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Japanese yen weakens to fresh 38-year lows; top currency diplomat replaced

The Japanese yen weakened to fresh 38-year lows on Friday, crossing the 161 mark against the dollar for the first time since 1986 and reaching a high of 161.27, according to LSEG data.

The last time the currency was at this level was in December 1986. The currency has struggled and again weakened past the 160 level on Thursday.

The yen has been steadily deprecating since the Bank of Japan ended its negative interest rate policy and scrapped its yield curve control policy in March.

Following the move, the currency crossed the 150 mark against the dollar, reaching 160 in late April before the country's finance ministry intervened.

Japan's finance ministry confirmed that it intervened between April 26 to May 29 to the tune of 9.7885 trillion yen ($62.25 billion).

Dong Chen, chief Asia strategist and head of Asia research at Swiss private bank Pictet, said that he still expects the yen to stay "fairly weak" despite warnings of intervention from Japanese officials.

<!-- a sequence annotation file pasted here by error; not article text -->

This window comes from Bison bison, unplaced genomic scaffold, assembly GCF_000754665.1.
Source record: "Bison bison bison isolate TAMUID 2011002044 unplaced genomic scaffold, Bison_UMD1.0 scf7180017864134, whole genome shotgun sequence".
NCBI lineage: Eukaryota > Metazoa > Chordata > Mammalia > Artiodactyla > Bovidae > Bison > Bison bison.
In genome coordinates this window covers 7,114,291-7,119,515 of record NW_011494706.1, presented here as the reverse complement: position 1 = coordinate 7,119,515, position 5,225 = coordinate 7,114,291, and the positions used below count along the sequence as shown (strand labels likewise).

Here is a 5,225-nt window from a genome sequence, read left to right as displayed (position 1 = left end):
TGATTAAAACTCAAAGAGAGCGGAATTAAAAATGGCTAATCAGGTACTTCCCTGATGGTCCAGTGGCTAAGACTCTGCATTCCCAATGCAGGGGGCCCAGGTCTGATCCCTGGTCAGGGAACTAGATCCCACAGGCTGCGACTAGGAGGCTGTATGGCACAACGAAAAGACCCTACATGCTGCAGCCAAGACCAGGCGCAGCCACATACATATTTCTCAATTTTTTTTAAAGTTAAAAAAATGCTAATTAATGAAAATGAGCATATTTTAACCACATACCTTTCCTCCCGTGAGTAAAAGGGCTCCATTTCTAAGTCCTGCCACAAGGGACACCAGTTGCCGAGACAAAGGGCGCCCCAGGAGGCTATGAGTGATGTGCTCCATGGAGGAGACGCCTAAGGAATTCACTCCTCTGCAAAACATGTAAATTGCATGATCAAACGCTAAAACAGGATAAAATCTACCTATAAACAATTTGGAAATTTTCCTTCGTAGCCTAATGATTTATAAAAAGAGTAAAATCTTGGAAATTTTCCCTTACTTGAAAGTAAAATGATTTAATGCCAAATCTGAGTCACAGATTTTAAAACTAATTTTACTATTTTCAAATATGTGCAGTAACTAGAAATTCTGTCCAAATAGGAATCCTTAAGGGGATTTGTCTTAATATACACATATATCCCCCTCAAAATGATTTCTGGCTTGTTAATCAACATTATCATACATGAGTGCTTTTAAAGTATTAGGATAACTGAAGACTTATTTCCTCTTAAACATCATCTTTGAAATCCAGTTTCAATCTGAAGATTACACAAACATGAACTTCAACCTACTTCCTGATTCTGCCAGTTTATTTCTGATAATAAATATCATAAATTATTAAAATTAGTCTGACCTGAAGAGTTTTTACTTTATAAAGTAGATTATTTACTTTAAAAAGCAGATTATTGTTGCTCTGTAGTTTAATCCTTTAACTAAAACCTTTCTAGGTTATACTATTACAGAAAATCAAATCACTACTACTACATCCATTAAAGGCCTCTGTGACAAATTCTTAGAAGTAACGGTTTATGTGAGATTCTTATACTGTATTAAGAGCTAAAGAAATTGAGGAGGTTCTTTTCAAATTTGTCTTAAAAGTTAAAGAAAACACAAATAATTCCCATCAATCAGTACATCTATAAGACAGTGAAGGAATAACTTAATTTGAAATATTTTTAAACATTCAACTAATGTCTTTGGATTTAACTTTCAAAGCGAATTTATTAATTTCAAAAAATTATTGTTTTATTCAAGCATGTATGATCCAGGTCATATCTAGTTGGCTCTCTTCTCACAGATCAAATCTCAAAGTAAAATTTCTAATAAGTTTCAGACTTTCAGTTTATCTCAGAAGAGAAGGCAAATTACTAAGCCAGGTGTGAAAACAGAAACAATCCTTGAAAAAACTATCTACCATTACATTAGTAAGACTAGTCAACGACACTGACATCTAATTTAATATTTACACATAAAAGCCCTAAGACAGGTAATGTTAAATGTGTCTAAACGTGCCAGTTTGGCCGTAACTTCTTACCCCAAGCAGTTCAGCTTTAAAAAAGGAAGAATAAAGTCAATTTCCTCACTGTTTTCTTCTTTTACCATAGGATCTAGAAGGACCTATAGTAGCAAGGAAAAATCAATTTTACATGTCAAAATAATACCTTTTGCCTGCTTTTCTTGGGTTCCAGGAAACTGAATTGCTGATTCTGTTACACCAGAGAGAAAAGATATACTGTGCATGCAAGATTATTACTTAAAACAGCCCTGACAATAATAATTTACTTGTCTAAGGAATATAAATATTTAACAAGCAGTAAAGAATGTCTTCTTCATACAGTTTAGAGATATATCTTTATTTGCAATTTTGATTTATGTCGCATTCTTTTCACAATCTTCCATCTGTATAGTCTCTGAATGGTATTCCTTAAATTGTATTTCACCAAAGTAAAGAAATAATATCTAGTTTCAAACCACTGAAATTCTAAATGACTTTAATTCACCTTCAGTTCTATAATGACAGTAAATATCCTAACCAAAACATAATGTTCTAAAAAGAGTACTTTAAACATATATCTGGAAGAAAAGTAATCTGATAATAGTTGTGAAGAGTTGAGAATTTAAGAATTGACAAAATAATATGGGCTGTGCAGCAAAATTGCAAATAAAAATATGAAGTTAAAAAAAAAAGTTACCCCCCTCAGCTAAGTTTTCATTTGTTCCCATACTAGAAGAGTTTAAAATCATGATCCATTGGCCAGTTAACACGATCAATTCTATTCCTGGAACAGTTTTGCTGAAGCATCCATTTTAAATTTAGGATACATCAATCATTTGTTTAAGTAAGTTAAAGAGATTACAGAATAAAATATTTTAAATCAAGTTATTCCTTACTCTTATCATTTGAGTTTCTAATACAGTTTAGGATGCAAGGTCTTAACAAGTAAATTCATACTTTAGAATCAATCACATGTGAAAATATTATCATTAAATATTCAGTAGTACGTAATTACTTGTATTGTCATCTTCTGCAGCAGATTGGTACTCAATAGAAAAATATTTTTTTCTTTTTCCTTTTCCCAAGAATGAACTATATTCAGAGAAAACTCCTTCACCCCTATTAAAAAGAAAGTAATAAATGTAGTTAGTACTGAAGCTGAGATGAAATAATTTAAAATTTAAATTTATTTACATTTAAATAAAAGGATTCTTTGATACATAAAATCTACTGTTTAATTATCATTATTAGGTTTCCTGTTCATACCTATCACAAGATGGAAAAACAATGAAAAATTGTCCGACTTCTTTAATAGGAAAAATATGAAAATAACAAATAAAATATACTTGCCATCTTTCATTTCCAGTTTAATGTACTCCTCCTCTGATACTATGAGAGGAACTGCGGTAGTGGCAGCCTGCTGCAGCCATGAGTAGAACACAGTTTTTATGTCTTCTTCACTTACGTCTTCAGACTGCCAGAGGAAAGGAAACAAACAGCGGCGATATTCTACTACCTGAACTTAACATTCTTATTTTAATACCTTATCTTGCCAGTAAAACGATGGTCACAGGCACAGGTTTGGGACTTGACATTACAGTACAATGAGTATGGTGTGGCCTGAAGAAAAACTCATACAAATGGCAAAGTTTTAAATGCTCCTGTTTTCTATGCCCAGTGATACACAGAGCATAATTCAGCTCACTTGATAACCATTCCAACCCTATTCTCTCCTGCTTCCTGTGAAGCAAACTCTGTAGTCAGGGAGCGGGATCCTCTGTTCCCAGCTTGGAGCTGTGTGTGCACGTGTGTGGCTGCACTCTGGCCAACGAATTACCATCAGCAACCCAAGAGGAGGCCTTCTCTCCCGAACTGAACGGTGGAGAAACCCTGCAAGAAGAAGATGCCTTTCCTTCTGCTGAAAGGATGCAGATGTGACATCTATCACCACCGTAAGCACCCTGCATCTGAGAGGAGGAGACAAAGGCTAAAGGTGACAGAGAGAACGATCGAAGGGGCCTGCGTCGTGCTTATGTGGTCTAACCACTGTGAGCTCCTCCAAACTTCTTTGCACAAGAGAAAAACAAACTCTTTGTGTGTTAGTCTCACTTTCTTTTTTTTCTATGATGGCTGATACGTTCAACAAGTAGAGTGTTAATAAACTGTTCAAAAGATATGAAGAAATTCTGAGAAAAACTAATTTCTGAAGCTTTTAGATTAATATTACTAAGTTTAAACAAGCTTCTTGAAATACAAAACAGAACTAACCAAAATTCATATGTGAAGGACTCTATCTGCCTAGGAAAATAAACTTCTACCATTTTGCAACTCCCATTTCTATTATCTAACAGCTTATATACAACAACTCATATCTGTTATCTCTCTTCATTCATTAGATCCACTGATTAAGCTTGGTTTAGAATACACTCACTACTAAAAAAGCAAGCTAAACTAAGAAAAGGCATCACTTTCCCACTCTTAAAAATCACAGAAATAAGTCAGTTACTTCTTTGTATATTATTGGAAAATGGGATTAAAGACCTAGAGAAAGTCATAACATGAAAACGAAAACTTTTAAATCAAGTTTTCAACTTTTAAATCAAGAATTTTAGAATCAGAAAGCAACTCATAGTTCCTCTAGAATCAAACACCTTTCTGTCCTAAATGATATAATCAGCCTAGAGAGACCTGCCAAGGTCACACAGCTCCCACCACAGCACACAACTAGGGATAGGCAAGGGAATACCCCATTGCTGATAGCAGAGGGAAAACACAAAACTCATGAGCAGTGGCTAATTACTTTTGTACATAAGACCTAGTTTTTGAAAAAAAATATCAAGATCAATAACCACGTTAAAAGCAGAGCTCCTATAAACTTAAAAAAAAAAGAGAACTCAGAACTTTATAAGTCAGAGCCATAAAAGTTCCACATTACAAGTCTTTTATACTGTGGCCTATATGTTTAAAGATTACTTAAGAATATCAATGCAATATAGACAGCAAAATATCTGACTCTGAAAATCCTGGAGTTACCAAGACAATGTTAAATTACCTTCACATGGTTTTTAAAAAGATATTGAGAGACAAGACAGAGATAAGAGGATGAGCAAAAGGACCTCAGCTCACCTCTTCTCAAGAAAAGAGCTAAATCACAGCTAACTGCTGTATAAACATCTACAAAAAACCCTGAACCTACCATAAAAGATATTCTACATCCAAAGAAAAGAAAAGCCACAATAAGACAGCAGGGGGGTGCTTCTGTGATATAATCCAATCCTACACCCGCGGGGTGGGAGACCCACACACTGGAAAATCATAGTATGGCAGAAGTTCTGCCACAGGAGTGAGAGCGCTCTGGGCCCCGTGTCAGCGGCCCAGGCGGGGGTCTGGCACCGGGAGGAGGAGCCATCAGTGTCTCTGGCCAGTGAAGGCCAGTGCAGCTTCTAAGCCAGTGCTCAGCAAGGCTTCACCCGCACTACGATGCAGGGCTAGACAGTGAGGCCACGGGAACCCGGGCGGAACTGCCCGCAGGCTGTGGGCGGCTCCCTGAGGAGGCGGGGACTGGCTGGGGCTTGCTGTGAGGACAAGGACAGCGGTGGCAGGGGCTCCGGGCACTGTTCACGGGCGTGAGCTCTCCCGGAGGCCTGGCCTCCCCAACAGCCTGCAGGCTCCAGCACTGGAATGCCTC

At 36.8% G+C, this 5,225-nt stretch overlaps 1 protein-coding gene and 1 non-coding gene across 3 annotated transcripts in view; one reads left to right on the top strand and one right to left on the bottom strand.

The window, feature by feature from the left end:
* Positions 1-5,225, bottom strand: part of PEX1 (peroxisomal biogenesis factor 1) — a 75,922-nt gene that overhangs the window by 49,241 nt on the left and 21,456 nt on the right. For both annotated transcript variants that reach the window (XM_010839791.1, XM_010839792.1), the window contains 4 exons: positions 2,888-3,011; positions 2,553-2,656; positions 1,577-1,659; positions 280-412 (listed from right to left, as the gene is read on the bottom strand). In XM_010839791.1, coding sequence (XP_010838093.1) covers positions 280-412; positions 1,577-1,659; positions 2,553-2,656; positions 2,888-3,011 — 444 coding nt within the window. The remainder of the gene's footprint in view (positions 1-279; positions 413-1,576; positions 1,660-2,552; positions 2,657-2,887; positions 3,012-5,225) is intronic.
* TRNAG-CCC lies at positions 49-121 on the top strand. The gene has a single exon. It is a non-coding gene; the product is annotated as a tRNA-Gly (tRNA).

"To be very honest, actually, I don't think that the Japanese authorities can do a lot about [the] yen, and the market has shown that. Because despite all the verbal interventions, or actual interventions that Japan Ministry of Finance has done over the past, they didn't manage to stop the slide of [the] yen."

Dong explained that this is because the interest rate differential between the U.S. and Japan remains very wide, and this will keep the yen weak unless this differential is depressed "more notably."

The benchmark U.S. federal funds rate stands at 5.25% to 5.5%, while the Bank of Japan's benchmark interest rate is at 0%-0.1%.

Compared to intervention, Dong said rising bond yields in Japan or Federal Reserve rate cuts would be a "more powerful force" for reversing the